26 Oct 2016
Manufacturing ramp on target for 2017 while demand for pump lasers and optical amplifiers grows strongly.
II-VI, the diversified US maker of photonic components, CO2 laser optics and more, says that demand for a whole raft of its products remains very strong, thanks mainly to buoyant market conditions in the optical communications sector.
The Pittsburgh-headquartered firm has completed a number of acquisitions this year as it targets a growing chunk of the photonics sector. Plans for a major ramp in VCSEL device production next year are said to be “right on plan”, while just a couple of weeks ago the company also acquired Germany’s Direct Photonics.
Photonics bookings up strongly
New CEO Chuck Mattera told an investor call that II-VI’s new fiscal year was “off to a great start”, with total bookings of $244.3 million in the quarter ending September 30 up 31 per cent on the same period one year ago.
Part of that is due to acquisitions, but the company’s photonics business unit – which largely comprises sales of optical products destined for the communications market – reported a 60 per cent surge in bookings compared with the same period last year, to $104.6 million in the quarter.
That maintains the momentum gained three months ago, and reflects strong ongoing demand for components like pump laser diodes and amplifiers needed to support capacity expansions in submarine fiber-optic networks, data centers, and a wider build-out of 100 Gigabit speed metropolitan networks in the US.
Mattera said that bookings for communications-related products had exceeded $100 million for the third consecutive quarter, with orders for delivery over the next six months at their highest level since II-VI entered the sector with its acquisition of key parts of the Oclaro business back in late 2013.
“At one level of integration or another, our products are enabling the growth of every major communications market segment,” Mattera said, adding: “With all of the indications we have today, we now believe that this strong demand could last into the second half of calendar year 2017.”
VCSEL build-out ‘on track’
At $31.6 million, II-VI’s latest profit figure was down slightly on the June quarter – although that is partly the result of the large investment being made to scale up production of VCSEL components, for which Mattera and his executive team see a big future.
The company attributed $7.6 million of its research and development spending to the VCSEL work in the latest quarter, with Mattera telling investors:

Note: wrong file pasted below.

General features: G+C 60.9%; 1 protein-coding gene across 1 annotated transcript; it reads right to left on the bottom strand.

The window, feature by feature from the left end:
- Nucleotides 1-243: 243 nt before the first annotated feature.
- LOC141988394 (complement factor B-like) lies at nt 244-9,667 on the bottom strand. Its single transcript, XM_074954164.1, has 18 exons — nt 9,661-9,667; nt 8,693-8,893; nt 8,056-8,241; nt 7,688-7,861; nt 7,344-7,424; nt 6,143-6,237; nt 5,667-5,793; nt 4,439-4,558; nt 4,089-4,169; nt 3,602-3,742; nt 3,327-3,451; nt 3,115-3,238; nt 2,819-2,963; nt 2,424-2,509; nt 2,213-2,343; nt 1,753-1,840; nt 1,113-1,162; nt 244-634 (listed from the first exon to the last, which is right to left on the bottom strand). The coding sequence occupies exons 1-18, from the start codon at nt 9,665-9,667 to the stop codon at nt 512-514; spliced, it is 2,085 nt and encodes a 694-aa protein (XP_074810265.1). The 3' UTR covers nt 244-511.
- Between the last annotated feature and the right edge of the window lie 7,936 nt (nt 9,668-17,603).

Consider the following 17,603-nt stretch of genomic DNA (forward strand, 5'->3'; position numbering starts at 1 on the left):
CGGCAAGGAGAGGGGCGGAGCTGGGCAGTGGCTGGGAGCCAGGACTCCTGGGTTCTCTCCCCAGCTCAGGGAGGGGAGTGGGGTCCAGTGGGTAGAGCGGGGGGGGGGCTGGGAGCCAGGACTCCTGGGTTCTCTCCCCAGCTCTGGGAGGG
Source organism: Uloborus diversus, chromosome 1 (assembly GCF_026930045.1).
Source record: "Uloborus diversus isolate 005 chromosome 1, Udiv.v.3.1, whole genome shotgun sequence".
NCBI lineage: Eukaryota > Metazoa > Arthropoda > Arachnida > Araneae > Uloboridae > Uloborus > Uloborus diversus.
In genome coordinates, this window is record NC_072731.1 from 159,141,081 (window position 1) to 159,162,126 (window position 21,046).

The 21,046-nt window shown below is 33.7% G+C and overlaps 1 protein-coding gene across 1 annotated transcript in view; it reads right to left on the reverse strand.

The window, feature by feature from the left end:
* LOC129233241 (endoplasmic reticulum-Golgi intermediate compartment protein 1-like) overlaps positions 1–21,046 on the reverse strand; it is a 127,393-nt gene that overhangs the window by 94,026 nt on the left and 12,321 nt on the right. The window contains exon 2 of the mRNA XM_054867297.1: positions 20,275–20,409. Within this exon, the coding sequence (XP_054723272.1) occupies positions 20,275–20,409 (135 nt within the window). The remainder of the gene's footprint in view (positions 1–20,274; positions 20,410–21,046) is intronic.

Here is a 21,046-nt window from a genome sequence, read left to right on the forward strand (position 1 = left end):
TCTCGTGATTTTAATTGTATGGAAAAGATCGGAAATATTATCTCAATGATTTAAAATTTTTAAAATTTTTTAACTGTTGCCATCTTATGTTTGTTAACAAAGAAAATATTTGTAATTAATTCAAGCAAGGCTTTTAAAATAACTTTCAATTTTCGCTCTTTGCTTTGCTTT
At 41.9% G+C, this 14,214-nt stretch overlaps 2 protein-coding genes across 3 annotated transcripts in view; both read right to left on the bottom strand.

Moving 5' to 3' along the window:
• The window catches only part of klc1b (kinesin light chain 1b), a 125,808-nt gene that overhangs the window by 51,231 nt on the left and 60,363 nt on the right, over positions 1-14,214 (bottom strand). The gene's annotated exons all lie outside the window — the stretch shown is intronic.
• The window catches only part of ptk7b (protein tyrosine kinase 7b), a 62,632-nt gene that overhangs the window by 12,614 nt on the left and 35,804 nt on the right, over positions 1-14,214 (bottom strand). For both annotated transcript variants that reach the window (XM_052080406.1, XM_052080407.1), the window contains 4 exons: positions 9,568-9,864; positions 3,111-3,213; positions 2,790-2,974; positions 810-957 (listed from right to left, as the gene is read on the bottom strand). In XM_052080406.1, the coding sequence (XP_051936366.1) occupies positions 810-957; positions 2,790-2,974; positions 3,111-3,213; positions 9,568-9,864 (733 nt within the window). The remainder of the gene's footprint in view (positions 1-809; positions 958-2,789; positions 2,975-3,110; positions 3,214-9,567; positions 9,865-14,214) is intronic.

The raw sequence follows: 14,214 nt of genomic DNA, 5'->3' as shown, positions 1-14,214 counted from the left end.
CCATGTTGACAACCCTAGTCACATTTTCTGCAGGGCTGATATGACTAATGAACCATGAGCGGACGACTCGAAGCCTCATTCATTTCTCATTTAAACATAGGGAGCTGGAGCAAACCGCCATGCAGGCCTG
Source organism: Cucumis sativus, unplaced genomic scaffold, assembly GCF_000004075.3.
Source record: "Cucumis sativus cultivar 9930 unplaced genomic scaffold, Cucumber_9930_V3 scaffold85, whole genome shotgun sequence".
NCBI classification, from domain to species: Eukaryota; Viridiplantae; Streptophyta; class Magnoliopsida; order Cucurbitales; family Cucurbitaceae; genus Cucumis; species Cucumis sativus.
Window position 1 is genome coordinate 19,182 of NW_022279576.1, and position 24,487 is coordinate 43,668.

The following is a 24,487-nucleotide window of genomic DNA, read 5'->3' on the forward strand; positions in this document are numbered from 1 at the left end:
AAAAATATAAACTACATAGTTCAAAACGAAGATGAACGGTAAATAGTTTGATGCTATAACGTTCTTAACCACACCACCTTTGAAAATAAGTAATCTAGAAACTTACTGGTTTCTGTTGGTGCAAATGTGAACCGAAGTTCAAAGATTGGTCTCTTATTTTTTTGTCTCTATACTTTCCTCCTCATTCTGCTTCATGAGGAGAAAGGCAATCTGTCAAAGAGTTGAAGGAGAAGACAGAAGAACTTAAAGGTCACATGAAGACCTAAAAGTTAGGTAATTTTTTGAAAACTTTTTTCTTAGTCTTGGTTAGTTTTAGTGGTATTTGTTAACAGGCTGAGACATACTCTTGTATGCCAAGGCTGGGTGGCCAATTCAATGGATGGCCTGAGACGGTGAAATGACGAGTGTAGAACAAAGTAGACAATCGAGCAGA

“We expect 3D sensing to be deployed in more applications. And we expect to be in a leading position to provide optical components and semiconductor lasers, particularly VCSELs, that enable 3D sensing functionality.”
More specifically, II-VI sees a burgeoning opportunity for the vertical-cavity lasers to find widespread use in virtual and augmented reality, lidar, gesture recognition, and biometric sensing.
At the moment, the components are largely used in optical mouse peripherals and short-range communications, but the planned build-out on a 6-inch wafer production platform represents a significant step up for the industry, and suggests that there is widespread interest from other applications.
Responding to an investor question, Mattera said that although it would take 9-12 months to install the required tooling and complete process qualification, so far the capacity expansion was progressing “right on track”, with a production ramp likely in the second half of 2017.
In addition to the VCSEL build-out, II-VI is also looking to add more production capacity to meet demand for pump laser diodes and amplifier components, where Mattera said that the company was in a “near sold-out” position on several product lines.
More incremental in nature than the VCSEL ramp, the company is targeting increases of 10-30 per cent by improving device yields and reducing production cycle times trough faster processing.
• Following the latest results, the II-VI stock price bounced back to approach a long-term high on the Nasdaq stock exchange.
In early trading on October 26, it was valued at just over $27 per share, equivalent to a market capitalization of around $1.7 billion.
|ASML on the up despite wider semi slowdown|
|Wyant College ophthalmology tech backed by Arizona capital fund|
|Luminar lidar to hit the road in 2022 with 'sub-$1000' price tag|
|Cicso targets silicon photonics again with $2.6BN Acacia bid|
|European Investment Bank supports Mauna Kea|
|Osram bosses back private equity takeover|